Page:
Slow travel in mountains as more snow, high winds hit Colorado High Country

DENVER – Many mountain roads were snowpacked and icy late Friday afternoon as snow continued to fall in Colorado’s High Country.

The highest snow totals are expected in Jackson and Grand counties in northern Colorado, which are expected to see another 10 to 18 inches of new snow between noon Friday and early Saturday morning, along with winds gusting up to 50 miles per hour in the Rabbit Ears Pass area. A winter storm warning has been issued for the area.

Further south, winter weather advisories are in place for most of the central and northern mountains, which are likely to receive 4-10 more inches by Saturday morning than what was on the ground to start the day. Winds are also expected to gust up to 55 miles per hour, creating blizzard-like conditions at times, according to the National Weather Service.

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National Weather Service Boulder

Forecast snow totals for Colorado from Friday through Sunday, Feb. 7.

Chain and traction laws were in effect for most mountain highways and I-70 as of late Friday afternoon, and there had been some spotty closures, including an hourlong closure of eastbound I-70 at Vail Pass earlier in the afternoon.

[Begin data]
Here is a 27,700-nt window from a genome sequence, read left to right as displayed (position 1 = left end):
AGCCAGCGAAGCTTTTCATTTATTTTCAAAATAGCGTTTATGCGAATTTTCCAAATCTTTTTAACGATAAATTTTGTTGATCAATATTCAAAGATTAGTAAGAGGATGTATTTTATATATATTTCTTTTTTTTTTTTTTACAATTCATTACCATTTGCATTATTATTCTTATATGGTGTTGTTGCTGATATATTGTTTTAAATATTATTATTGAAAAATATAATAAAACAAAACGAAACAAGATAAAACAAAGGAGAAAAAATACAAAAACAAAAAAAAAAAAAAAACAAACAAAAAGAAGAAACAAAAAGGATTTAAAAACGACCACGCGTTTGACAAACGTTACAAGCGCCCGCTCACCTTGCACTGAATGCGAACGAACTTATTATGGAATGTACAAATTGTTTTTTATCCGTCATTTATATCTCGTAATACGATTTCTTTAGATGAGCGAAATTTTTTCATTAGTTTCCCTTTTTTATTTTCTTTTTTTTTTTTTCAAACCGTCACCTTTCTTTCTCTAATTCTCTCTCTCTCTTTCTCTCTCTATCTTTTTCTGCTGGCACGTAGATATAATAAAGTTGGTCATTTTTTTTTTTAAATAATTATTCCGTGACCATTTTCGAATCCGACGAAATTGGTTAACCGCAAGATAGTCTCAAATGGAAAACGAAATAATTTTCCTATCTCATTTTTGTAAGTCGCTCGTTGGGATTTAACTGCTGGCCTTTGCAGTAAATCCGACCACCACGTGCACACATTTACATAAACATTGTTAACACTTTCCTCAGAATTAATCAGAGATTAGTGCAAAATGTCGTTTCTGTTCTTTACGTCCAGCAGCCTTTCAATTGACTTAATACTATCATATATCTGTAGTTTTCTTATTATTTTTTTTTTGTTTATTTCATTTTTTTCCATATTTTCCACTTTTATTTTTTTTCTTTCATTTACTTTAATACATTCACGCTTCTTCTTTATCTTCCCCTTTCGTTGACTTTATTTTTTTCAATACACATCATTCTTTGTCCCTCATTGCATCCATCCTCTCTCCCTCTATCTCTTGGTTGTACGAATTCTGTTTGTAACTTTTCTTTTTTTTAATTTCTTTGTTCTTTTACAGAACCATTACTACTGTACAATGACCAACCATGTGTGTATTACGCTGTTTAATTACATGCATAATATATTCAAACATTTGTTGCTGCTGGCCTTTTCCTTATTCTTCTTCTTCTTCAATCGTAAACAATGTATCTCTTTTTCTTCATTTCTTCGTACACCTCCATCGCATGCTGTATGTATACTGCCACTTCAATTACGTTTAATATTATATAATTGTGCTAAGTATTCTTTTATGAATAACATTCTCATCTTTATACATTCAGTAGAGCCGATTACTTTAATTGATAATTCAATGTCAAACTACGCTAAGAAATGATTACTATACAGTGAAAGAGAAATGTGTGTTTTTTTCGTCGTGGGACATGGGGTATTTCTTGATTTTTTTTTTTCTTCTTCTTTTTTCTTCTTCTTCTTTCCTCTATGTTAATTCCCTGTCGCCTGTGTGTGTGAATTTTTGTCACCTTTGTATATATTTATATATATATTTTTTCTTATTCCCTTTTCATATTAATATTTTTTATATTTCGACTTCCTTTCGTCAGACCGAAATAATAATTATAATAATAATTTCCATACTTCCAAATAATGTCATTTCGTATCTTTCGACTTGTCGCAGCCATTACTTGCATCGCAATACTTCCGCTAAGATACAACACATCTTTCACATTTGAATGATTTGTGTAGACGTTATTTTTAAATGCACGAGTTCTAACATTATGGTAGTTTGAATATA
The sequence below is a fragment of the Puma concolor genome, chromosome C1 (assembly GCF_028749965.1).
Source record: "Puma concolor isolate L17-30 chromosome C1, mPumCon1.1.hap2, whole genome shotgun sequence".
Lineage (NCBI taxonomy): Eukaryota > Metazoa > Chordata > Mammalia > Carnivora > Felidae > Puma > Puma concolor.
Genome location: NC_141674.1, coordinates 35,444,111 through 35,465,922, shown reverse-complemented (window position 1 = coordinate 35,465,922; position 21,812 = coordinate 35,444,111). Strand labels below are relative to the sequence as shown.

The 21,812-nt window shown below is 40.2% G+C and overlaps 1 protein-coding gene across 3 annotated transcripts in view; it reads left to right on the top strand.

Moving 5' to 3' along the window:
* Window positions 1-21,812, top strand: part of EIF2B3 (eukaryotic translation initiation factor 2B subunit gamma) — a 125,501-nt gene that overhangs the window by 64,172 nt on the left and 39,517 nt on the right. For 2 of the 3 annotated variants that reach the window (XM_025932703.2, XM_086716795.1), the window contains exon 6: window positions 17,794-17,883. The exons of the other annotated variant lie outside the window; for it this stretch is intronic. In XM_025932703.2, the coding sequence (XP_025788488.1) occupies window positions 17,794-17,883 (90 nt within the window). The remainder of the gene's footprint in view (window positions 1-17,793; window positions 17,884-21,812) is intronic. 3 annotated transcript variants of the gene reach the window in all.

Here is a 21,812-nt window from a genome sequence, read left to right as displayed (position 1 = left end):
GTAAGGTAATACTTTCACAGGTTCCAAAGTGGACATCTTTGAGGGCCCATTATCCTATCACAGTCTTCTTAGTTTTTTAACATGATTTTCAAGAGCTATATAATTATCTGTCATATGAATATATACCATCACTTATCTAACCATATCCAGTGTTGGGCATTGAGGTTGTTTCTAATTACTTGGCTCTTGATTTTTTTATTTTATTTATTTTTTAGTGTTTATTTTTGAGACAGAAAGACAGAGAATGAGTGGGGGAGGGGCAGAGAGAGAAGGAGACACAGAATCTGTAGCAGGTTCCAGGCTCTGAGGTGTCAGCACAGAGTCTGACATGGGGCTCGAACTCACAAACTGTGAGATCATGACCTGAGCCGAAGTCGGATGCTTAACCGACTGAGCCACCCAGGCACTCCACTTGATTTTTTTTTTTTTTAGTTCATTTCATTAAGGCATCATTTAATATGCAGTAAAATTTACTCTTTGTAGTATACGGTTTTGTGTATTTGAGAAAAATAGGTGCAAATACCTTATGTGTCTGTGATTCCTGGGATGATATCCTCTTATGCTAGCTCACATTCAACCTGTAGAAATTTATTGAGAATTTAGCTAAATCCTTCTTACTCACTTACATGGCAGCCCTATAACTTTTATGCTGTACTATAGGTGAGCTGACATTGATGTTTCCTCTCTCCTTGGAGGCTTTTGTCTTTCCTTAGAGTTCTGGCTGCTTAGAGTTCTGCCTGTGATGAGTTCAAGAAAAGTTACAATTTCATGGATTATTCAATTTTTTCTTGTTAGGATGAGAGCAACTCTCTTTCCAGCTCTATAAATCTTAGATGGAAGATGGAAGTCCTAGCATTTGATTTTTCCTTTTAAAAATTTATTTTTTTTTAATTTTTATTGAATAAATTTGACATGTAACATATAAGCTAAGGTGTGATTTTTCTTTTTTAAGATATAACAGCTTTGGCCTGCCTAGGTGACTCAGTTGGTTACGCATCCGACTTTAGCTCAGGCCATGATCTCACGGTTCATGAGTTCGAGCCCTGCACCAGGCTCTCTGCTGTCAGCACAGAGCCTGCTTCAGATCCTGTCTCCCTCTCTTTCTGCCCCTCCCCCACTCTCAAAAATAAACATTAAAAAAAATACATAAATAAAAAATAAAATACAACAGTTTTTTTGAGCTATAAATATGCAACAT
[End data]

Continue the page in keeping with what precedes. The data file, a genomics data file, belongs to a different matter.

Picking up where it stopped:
Loveland Pass closed from mile point 222 through mile point 229, according to Colorado State Patrol around. 7:25 p.m. They reported extreme weather conditions.

CDOT also reported a safety closure at around 7:40 p.m. for both sides of US 40 between Kemry Lane and Spruce Street and between Kremmling and Rabbit Ears Pass due to adverse conditions.

The National Weather Service said the peak of the snowfall would likely end by early evening, but that light and moderate snow would persist overnight. There is another chance of snow for the mountains on Saturday afternoon.

Several Colorado ski areas have received more than a foot of snow in recent days, and the additional snowfall and high winds continue to exacerbate dangerous avalanche conditions in the backcountry.

There are avalanche warnings in effect until Saturday morning for the moment, though they could be extended, for the Vail & Summit County as well as the Steamboat and Flat Tops zones. The Colorado Avalanche Information Center rated both of those zones, as well as the Gunnison, Aspen and Sawatch Range Zones, as having High (4 out of 5) avalanche danger on Friday, with slides likely and large enough to ill people. Travel is not recommended in the backcountry in those zones.

Avalanche danger was rated as Considerable in the Front Range, Grand Mesa and Northern San Juan zones.

Four more people were killed in avalanches this week in Colorado – three in a slide Monday near Silverton and another man who died in an avalanche in the East Vail Chutes on Thursday.

Click here for the latest weather conditions and forecasts from the Denver meteorologists. Click here for the latest road conditions statewide.

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